What Remains maintained to its fourth and final part the appeal that I wrote about in my review of the first episode and David Threlfall continued to perform superbly in the role of the decent but emotionally bereft ex-cop Len Harper.
The claustrophobic shared house setting was brilliantl captured, and although the last ten minutes or so were pretty melodramatic in comparison to the subtle tension-building that had gone before, overall I very much enjoyed the story. While watching it, I was prompted to reflect on the strength of the whodunit as a narrative form, because despite its highly contemporary mood and subject matter, What Remains was a genuine whodunit, with added value in terms of characterisation and, above all, the compelling portrayal of how desperately lonely life can be in the heart of bustling metropolitan London.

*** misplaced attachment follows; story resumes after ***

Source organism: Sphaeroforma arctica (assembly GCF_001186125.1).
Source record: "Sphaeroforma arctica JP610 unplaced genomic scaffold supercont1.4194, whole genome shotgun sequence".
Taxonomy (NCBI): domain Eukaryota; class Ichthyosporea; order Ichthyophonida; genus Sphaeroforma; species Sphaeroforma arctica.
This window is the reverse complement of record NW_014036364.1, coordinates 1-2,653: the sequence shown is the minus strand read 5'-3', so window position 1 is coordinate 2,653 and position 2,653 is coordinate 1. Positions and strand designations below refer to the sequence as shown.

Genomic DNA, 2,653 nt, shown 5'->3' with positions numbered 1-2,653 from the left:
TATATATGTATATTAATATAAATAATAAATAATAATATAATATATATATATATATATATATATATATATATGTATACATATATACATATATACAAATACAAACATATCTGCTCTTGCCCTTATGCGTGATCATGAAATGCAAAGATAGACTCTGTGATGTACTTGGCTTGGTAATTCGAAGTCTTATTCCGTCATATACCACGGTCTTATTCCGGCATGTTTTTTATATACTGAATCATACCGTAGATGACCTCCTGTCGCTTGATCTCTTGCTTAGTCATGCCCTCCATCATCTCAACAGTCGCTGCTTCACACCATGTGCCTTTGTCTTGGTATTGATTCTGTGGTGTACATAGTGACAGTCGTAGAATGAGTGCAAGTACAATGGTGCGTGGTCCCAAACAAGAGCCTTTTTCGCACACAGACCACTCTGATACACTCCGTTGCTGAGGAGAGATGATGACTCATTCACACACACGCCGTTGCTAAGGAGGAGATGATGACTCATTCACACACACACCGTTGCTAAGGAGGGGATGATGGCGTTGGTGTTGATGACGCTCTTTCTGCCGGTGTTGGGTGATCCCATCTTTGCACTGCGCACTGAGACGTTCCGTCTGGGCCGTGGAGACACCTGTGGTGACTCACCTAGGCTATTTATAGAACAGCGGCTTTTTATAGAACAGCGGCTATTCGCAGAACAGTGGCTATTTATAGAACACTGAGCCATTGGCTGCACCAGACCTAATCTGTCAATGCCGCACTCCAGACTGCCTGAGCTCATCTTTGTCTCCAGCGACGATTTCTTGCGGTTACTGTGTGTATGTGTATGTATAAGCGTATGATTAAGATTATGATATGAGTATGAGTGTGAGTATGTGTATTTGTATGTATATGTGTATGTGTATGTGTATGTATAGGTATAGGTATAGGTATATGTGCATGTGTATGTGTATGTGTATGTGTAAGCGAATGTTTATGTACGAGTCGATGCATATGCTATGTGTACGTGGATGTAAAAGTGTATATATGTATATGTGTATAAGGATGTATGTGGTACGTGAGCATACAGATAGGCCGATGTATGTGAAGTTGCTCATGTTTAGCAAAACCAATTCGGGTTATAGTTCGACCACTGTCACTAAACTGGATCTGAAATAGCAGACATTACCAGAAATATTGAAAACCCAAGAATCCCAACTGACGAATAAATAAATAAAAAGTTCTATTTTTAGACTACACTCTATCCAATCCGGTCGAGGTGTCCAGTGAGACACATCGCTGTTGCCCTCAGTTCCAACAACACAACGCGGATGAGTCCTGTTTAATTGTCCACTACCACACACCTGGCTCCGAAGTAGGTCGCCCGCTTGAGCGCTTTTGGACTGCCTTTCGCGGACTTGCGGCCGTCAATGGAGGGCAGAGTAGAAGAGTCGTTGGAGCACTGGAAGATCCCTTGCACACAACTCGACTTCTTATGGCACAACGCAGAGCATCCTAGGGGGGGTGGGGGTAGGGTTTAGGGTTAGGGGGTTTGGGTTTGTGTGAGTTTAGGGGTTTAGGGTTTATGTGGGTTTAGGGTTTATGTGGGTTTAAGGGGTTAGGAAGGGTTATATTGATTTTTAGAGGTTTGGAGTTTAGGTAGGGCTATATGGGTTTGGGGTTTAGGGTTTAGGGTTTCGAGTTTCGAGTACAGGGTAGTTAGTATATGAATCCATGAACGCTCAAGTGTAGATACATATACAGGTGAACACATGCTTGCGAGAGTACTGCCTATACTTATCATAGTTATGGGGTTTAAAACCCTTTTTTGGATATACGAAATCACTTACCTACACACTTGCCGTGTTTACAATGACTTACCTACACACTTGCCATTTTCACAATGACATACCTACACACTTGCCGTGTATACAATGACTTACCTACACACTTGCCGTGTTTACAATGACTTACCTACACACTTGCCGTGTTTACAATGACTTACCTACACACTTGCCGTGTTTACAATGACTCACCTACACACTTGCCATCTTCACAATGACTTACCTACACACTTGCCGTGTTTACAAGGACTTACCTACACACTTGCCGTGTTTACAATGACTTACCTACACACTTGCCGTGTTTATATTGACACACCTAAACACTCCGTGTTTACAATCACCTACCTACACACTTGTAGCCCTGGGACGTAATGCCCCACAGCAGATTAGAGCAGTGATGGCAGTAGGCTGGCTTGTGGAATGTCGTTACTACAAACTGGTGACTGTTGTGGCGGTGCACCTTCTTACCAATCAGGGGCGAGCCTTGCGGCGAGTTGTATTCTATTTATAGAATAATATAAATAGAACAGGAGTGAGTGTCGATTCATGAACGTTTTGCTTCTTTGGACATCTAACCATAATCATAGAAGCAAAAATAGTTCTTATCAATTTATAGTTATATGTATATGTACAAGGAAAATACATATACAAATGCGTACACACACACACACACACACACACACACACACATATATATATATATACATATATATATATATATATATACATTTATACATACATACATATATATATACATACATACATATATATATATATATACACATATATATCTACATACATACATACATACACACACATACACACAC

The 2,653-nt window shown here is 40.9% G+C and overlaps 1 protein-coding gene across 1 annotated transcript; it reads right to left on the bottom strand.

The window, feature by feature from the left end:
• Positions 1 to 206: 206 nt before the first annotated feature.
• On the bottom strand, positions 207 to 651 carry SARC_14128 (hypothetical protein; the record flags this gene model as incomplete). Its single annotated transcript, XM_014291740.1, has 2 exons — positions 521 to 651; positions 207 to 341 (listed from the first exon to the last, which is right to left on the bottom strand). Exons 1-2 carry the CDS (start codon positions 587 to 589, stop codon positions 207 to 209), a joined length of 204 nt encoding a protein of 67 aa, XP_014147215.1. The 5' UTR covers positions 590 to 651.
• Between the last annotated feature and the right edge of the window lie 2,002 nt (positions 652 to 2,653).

Stripped of the moody and dark photography, the storyline was reminiscent of the Golden Age. Almost all the occupants of the shared house nursed dark secrets. Possible motives were lightly sketched (a slight plotting weakness, perhaps?) but almost everyone seemed capable of having murdered the luckless young woman whose body had been found in the attic two years after she was last seen - a disappearance to which hardly anyone paid attention. There was even a "least likely culprit" in the Christie tradition.
If analysed carefully, I'm not sure that - despite its superficially very "realistic" take on modern life - What Remains was much more plausible than many a Golden Age mystery. But on the whole,that didn't matter. It was good entertainment, and offered a story that will linger in my mind for quite a while. This is something that a good whodunit can do -whether it's a modern TV drama, such as Lewis or Vera or Broadchurch, or an older story,such as the better 'forgotten books' that I cover on Fridays. The combination of a mystery to solve, coupled with interesting people and a well-evoked setting has just as much appeal today as it did eighty years ago..